Those who’ve been drawn to the sport from watching the Brownlees romp to victory will be aware of the Olympic-distance, comprising 1,500m swim, 40km bike and 10km run. But that’s not the only distance on offer as you’ll note from the Race Distances box. There are also variants of all these race options with some swims coming at 200m and bikes that top 200km! Races either begin in a pool or a body of open water like a river, lake or sea. Bikes tend to be on-road, though there are off-road events throughout the year. The cycle leg rolls around closed roads or with traffic, though early race starts mean the latter’s usually quiet. Finally, you hit the run. This’ll be pavement, road or trail, or a mix of all three. RACE…

1 min.
athlete inspiration

The last five years has seen triathlon attendance increase by over 50%. Many participate for charity or simply to challenge themselves. Some, however, race to conquer. Be inspired by the best in the world… AGE-GROUP ASPIRATION If you morph from a completer to a competer, it won’t be long before you’re contemplating donning the GB tri-suit and racing for our national age-group team. There are world and European champs across all distances with qualification at designated national races. Keep an eye on the British Triathlon Federation’s website (www.britishtriathlon.org) for updates. It won’t be easy, though. In 2014, 1,500 age-groupers amassed an incredible 260 medals across the 18 championship events. Highlights included Joanna Freeman’s gold in the 20-24 category at the European Duathlon Champs – in her first competitive season – Nikki Bartlett’s European…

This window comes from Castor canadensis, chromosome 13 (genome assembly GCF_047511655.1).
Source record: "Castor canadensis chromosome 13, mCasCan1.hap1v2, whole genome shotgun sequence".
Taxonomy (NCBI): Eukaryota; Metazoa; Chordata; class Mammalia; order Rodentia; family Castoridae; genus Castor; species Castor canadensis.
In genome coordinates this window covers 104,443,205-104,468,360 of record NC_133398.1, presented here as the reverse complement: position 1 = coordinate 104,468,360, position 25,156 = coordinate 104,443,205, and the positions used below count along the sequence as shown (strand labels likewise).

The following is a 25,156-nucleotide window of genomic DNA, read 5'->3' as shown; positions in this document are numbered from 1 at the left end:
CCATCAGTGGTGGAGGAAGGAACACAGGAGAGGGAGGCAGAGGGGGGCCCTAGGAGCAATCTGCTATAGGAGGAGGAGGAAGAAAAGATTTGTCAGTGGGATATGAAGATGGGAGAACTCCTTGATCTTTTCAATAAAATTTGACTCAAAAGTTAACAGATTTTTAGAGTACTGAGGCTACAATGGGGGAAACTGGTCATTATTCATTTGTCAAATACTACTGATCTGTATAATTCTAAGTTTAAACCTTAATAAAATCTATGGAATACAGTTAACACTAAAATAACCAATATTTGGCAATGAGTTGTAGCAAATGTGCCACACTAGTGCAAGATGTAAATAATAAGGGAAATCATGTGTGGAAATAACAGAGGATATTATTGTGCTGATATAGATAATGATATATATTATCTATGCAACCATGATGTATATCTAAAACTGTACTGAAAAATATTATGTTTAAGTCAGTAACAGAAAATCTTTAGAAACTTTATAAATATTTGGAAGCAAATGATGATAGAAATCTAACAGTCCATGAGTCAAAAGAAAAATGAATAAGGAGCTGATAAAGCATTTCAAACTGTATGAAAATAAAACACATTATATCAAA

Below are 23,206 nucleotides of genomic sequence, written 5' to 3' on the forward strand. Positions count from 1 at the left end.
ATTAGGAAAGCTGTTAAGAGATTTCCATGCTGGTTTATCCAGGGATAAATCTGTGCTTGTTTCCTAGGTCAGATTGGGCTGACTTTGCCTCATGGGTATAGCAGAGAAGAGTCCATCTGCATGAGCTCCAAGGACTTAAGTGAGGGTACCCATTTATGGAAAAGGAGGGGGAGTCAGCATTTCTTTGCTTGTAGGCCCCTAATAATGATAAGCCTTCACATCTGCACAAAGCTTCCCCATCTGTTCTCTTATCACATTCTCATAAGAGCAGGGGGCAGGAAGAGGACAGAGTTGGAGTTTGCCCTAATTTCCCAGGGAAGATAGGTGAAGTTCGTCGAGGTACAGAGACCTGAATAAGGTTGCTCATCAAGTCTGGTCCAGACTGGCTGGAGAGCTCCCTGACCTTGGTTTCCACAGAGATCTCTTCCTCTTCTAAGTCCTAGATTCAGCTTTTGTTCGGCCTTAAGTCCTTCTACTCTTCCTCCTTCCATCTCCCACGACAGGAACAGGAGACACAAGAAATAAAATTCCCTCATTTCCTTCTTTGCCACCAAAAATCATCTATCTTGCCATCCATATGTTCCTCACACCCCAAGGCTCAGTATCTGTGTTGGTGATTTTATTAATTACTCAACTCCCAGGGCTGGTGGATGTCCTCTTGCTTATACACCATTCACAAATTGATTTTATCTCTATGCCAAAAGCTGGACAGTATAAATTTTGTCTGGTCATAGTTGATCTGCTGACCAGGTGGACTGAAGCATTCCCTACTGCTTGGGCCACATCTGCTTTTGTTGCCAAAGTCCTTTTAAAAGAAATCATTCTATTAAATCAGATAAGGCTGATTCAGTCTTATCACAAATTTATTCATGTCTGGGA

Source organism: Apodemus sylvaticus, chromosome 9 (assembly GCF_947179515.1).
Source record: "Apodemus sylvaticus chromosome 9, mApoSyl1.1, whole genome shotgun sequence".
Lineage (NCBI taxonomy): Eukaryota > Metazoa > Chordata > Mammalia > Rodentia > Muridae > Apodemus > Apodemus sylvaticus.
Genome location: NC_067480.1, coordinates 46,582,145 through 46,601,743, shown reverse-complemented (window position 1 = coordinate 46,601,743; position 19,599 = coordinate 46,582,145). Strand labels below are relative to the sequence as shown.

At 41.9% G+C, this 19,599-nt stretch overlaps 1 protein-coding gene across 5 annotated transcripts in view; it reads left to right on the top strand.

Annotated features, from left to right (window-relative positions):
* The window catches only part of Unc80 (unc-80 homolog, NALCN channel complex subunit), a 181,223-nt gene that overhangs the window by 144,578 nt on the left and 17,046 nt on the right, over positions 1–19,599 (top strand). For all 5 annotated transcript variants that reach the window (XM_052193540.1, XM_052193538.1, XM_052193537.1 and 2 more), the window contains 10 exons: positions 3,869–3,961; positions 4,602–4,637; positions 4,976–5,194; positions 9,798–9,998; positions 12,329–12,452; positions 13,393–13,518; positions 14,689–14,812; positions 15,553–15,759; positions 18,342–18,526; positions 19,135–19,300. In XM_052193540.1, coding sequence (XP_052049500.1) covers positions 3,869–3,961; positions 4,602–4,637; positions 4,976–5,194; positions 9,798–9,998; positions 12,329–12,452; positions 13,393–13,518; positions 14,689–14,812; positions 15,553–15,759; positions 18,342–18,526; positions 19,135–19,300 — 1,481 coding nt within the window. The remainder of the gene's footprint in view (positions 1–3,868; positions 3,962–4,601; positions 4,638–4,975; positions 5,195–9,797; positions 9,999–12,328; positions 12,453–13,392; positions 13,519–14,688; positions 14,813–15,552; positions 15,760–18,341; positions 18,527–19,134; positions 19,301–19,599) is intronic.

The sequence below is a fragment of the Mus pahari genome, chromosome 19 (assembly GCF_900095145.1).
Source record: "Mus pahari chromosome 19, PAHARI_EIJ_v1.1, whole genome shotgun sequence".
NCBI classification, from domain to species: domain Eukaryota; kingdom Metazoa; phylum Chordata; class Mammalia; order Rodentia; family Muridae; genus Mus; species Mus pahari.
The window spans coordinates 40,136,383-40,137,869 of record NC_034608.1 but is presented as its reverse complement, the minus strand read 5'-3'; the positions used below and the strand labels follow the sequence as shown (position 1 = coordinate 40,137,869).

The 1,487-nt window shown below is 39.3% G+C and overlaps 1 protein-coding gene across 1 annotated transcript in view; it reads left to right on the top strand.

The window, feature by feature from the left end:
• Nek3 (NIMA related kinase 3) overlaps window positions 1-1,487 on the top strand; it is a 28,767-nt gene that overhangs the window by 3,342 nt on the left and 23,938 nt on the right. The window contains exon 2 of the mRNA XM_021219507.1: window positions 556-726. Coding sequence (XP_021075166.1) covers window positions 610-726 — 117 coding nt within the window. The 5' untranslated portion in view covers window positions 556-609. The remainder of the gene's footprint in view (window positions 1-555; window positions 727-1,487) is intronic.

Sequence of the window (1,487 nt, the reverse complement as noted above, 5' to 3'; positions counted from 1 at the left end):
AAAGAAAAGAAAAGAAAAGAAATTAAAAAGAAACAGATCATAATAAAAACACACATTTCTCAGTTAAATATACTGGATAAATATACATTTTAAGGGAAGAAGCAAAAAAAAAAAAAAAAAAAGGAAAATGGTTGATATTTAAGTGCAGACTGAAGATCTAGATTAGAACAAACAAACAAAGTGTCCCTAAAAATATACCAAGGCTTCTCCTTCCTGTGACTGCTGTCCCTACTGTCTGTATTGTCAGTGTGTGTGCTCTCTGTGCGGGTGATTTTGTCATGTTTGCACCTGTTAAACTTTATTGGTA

5 min.
must-have gear

Triathletes are well known for their propensity toward using the latest, greatest, high-tech gear – and for the spending that goes with it. Truth is, you only need a dozen or so items, plus a few other optional accessories you may decide to buy. And there are ways to get the gear you need without decimating your bank balance. Right, here’s the equipment checklist for those starting out in the world of tri… RUNNING SHOES The bottom line is to buy the ones that work best for you and best suit your biomechanics. Go to a local running store, have them observe your running style and then ask them for their recommendations. FROM £45.00 BIKE HELMET This is a non-negotiable item. You must wear your helmet whenever you set foot on your pedals. Tragedy…

2 min.
aero upgrade

Once you’ve completed your first triathlon, it’ll be damn unusual if you don’t contract the bug. That’s when you can think about going gear mad. Starting with aerobars, deep-rimmed wheels and aero helmets, you can reduce you and your bike’s drag by a significant amount. That said, training correctly and optimising your position are still a priority, but combine these with some aero kit and you’ll be blasting out of T1 like a rocket. Here’s what to look for in the shops… AEROBARS Aerobars are a prerequisite for all triathletes and every event, bar the hilliest and most technical courses. Aerobars allow you to get tucked up and low – saving you time and energy. If the bike leg is flat, opt for bar-end shifters and low-profile brakes. TIME SAVING OVER 40KM 5:30-6mins AERO…